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The History of Make-BelieveTacitus on Imperial Rome$
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Holly Haynes

Print publication date: 2003

Print ISBN-13: 9780520236509

Published to California Scholarship Online: March 2012

DOI: 10.1525/california/9780520236509.001.0001

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PRINTED FROM CALIFORNIA SCHOLARSHIP ONLINE (www.california.universitypressscholarship.com). (c) Copyright University of California Press, 2021. All Rights Reserved. An individual user may print out a PDF of a single chapter of a monograph in CALSO for personal use.date: 03 August 2021

Conclusion

Conclusion

Chapter:
(p.178) (p.179) Conclusion
Source:
The History of Make-Believe
Author(s):

Holly Haynes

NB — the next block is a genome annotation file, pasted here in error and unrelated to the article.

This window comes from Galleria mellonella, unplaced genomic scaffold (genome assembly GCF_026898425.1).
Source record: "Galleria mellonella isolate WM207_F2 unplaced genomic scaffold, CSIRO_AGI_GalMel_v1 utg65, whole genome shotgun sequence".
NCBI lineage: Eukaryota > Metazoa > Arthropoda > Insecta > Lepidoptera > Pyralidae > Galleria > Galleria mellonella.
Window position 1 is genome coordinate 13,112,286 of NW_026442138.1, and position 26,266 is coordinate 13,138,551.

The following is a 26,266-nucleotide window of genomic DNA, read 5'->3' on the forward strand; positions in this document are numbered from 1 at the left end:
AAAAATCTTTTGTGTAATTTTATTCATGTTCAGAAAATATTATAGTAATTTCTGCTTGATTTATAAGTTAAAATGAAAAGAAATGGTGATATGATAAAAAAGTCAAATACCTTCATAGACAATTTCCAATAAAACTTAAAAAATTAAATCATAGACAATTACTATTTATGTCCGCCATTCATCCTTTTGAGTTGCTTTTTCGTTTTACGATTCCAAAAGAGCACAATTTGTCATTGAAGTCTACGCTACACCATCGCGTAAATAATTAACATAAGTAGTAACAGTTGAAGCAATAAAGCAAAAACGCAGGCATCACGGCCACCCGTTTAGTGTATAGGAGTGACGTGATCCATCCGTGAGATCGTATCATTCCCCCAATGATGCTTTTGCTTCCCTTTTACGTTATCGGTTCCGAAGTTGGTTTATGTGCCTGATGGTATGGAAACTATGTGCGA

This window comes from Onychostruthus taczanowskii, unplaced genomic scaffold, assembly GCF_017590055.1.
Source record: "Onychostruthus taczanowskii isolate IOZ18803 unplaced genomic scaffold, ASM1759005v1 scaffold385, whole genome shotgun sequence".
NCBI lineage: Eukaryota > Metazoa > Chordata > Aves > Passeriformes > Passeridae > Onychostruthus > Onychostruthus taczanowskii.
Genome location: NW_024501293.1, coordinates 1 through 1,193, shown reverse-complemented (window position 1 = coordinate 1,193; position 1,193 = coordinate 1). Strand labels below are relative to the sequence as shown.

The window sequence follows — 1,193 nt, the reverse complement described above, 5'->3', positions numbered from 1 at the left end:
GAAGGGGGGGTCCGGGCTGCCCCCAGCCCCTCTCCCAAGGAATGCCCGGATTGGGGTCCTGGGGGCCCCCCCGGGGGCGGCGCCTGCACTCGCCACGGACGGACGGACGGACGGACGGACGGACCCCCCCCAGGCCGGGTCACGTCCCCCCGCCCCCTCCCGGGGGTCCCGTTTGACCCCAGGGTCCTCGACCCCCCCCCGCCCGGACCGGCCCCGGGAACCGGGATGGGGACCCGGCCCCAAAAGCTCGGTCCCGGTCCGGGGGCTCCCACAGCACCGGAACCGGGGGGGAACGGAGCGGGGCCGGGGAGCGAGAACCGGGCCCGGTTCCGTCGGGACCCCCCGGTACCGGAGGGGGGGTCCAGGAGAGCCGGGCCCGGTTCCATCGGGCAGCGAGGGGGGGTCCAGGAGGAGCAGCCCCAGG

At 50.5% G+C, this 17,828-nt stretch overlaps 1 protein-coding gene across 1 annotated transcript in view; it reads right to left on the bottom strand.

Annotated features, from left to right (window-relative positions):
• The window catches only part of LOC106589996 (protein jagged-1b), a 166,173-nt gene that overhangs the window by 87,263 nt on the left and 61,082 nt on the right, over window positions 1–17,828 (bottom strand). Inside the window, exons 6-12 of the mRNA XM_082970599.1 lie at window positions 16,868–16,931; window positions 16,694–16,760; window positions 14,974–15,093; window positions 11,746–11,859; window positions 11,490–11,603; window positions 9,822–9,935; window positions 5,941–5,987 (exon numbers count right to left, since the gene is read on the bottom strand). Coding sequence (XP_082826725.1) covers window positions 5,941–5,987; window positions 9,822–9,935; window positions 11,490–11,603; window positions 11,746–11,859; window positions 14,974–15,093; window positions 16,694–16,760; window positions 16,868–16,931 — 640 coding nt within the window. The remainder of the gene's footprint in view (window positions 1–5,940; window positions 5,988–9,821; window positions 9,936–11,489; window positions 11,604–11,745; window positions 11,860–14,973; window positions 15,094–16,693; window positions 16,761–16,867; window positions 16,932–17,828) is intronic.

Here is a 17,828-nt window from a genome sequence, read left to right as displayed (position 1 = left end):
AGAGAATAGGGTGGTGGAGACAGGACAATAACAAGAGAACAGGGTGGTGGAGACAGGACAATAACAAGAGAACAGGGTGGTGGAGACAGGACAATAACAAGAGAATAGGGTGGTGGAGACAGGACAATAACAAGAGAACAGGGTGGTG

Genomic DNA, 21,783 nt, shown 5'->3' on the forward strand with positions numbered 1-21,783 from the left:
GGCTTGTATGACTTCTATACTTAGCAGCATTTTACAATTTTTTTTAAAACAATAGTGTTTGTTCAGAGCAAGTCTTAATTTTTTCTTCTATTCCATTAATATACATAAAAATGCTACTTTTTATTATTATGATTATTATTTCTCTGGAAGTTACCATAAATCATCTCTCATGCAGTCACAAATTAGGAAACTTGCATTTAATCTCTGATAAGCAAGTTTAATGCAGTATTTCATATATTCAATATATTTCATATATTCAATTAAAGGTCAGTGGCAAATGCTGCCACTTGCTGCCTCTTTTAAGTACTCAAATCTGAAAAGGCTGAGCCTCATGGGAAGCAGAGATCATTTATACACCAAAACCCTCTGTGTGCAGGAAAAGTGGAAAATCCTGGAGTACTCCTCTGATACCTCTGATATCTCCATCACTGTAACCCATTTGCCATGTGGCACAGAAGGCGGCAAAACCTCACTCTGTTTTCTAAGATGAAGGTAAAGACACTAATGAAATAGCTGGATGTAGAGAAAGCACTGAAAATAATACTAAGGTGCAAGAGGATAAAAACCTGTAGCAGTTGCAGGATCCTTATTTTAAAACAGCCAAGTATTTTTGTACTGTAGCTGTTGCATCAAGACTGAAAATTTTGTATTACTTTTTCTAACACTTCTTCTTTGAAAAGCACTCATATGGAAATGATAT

Publisher:
University of California Press
DOI:10.1525/california/9780520236509.003.0007

This chapter presents some concluding thoughts. This book has shown how Tacitus analyzes a particular form of government that responded to a particular societal need. Foucault emphasizes the valorization of certain formal arrangements of speech, and the pragmatic and tangible relations of power that result from this practice. Tacitus, by contrast, recreates with the peculiarities of his narrative the perceptions of the Julio–Claudian regime that existed in people's minds. Thus, Foucault would be interested in the disciplinary effects produced by various forms of Soviet power (e.g., judicial, social, economic) that create individuals who respond to it in a particular way; whereas Tacitus would represent the individuals' perceptions of their relation to power by imitating common phrases, beliefs, rumors, political deliberations, and machinations.

Keywords:   Tacitus, government, Foucault, Julio–Claudian regime, power

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